Learn About Homes for Our Troops

Homes for Our Troops is a national non-profit, non-partisan 501(c)(3) organization founded in 2004. They are strongly committed to helping those who have selflessly given to our country and have returned home with serious disabilities and injuries since September 11, 2001. It is our duty and our honor to assist severely injured Servicemen and Servicewomen and their immediate families by raising donations of money, building materials, professional labor and to coordinate the process of building a home that provides maximum freedom of movement and the ability to live more independently.

The homes provided by Homes for Our Troops are given at NO COST to the Veterans they serve.

Note: An eligible Veteran or service member may receive a Veterans Administration Specially Adapted Housing Grant up to a maximum amount of $63,780. Homes for Our Troops’ assistance covers all costs over and above this grant to ensure that the home is provided at no cost to the recipient.

Charity Watch Ratings

Charity Navigator, one of the premiere charity rating agencies in the country, has reviewed Homes for Our Troops finances and awarded them with its highest rating of 4 stars.

Charity Navigator analyzes the most recent four years of a charity's finances in areas such as percent of funds spent directly on programs, overhead costs and other important factors that measure if a charity is prudently managing the funds entrusted in the hands of a charity. Homes for Our Troops received a score of 68.96 out of a possible 70 points - a grade of 98.5%.

The American Institute of Philanthropy, one of the country’s premier charity watchdog organizations, has included Homes for Our Troops in their "Top-Rated Veterans & Military Charities" listing.  Only 7 of the 40 Veterans charities rated by AIP are included in the Top-Rated Category.

Because of their stringent review process, the AIP is described as "the pit bull of watchdogs" by the New York Times.  Newsweek said "It's the toughest of the bunch.  Because it disregards certain, potentially suspect, expenses and donations, it fails some nonprofits that the other raters approve."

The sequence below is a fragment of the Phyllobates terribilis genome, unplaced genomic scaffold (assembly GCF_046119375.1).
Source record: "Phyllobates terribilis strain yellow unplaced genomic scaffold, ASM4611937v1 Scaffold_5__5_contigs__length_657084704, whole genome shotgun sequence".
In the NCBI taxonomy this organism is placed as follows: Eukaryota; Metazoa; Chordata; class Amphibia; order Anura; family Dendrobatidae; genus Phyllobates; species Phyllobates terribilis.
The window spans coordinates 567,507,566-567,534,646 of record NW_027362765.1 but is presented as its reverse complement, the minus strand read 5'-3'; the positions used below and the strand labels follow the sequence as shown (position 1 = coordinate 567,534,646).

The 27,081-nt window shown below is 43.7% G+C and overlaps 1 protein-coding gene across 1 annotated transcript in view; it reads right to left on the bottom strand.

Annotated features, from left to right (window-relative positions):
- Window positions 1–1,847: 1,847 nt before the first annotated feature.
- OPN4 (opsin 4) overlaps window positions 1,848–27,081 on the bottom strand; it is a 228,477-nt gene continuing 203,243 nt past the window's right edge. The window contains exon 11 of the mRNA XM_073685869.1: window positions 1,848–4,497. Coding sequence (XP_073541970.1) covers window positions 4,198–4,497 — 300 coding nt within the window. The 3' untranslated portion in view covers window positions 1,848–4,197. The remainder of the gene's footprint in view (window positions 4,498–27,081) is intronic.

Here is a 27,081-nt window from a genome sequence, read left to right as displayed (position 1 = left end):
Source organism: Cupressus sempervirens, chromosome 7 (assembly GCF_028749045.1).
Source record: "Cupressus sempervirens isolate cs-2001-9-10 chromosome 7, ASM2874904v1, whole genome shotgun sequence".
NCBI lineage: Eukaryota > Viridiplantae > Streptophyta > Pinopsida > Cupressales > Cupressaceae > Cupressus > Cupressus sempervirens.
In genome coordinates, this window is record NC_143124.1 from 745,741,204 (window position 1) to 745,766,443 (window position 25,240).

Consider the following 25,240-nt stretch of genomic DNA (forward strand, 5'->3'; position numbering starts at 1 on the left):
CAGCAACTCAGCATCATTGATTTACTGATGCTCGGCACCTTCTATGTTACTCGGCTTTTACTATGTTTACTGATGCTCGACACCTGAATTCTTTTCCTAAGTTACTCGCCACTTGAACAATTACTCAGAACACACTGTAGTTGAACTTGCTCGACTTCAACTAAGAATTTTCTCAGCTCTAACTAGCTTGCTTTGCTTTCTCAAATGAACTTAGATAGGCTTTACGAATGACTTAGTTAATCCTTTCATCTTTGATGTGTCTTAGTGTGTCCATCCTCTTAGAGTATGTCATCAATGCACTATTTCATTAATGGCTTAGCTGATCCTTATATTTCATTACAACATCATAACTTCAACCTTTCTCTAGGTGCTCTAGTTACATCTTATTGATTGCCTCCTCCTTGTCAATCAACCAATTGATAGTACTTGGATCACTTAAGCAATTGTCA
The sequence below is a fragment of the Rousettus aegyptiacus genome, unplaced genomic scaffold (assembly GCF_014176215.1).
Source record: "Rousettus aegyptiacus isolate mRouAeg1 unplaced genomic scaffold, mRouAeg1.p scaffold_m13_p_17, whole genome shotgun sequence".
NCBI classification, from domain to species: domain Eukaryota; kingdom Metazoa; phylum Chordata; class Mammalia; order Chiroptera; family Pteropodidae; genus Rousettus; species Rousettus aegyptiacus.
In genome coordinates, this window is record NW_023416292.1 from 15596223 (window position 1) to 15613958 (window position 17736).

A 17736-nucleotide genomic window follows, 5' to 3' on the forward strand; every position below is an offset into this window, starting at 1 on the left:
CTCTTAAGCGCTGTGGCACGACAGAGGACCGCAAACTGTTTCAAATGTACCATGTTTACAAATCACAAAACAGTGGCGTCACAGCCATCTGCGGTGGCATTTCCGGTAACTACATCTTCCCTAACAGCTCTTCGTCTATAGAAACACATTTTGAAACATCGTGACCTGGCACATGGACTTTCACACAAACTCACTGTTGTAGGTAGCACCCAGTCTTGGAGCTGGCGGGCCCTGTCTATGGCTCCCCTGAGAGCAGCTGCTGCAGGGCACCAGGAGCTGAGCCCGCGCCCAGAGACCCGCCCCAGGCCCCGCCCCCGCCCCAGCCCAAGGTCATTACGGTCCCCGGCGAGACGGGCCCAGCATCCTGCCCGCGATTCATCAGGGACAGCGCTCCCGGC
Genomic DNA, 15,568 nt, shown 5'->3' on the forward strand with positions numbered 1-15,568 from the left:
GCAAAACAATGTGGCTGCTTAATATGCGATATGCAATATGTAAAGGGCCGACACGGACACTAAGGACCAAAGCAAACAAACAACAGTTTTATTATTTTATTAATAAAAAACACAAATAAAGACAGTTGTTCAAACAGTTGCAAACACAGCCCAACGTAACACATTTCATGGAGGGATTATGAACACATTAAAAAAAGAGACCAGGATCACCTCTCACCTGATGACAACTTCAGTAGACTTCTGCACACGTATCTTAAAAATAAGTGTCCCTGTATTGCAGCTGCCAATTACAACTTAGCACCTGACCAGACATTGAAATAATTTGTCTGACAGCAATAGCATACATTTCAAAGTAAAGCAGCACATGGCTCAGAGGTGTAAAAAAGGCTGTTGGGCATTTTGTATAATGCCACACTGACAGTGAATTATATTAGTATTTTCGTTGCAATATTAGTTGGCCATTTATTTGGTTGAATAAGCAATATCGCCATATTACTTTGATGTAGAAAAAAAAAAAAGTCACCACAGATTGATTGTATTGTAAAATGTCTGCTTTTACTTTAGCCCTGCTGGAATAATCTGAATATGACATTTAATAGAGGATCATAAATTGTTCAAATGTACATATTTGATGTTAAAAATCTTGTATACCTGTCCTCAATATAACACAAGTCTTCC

Marine Corporal Brandon Rumbaugh’s first tour of duty in Iraq in 2009 was uneventful. Most of the time he says was spent lifting weights. But when he headed to Afghanistan in September 2010 for his second deployment, he had a feeling this time would be different.

On November 29, 2010, while carrying a stretcher, and rushing to aid a Marine injured in an improvised explosive device (IED) blast, Rumbaugh stepped on a second IED, resulting in the traumatic amputations of his right leg at the hip and his left leg below the knee. His brothers said their final goodbyes to him on the copter, fearing the worst.

But six months later, after pushing through aggressive therapies at Walter Reed, he would amaze everyone, and bench press 280 pounds at the 31st National Veterans Wheelchair Games.

Just where did the motivation come from? Explains Rumbaugh, “I felt like if I started getting back to the normal everyday things I used to do, that it would help me. I had to start somewhere, and the gym was that place.” 

Rumbaugh has since qualified for the Paralympics in weightlifting, benching an impressive 400 pounds in his class. When he’s not lifting weights, Rumbaugh spends time lifting other Veterans through difficult times by working for a nonprofit called, It’s About the Warrior Foundation (IATW). The organization helps assist and empower Tri-State Area (Western Penn., Eastern Ohio, Northern W.V.) post 9/11 Veterans and their families with financial, educational, recreational, and therapeutic needs. Rumbaugh currently serves as its Board Advisor and motivational speaker. Rumbaugh says his group goes beyond providing handouts to Veterans. “We don’t just give checks and gift cards,” he says. “We’re going to help the Veteran and their family by understanding why it is that they need the help, and help them make good decisions after that.” Rumbaugh says the assistance he gives can be as simple as helping them make a connection at the VA or meeting up with them at dinner to talk about career moves.

Several times a week, Rumbaugh is invited through IATW to share his personal story with audiences ranging from corporate executives, to college hockey teams and elementary students. IATW’s Executive Director Steve Monteleone, says Rumbaugh has an immediate “visual effect” on the audience, which is at first standoffish and unsure how to react to the fact that the young man in front of them without legs. But after listening to Rumbaugh tell his heroic story of perseverance, they all line up to have their photos taken with him. Says Monteleone, “He’s somewhat of a celebrity.

Rumbaugh says he feels fortunate to be in a position to give back by helping others, adding that the mortgage-free home he received from HFOT in April 2014 affords him that flexibility. “Saving $1,200-1,500 a month allows me to invest in other opportunities and helps broaden what I want to do.”

For now, that means helping others push themselves to achieve results: “No matter what- it’s never too late to move forward and work harder to accomplish what you want,” he says.


Go to www.homesforourtroops.com to learn more about this worthy charity that builds specially adapted homes for our severely wounded heroes.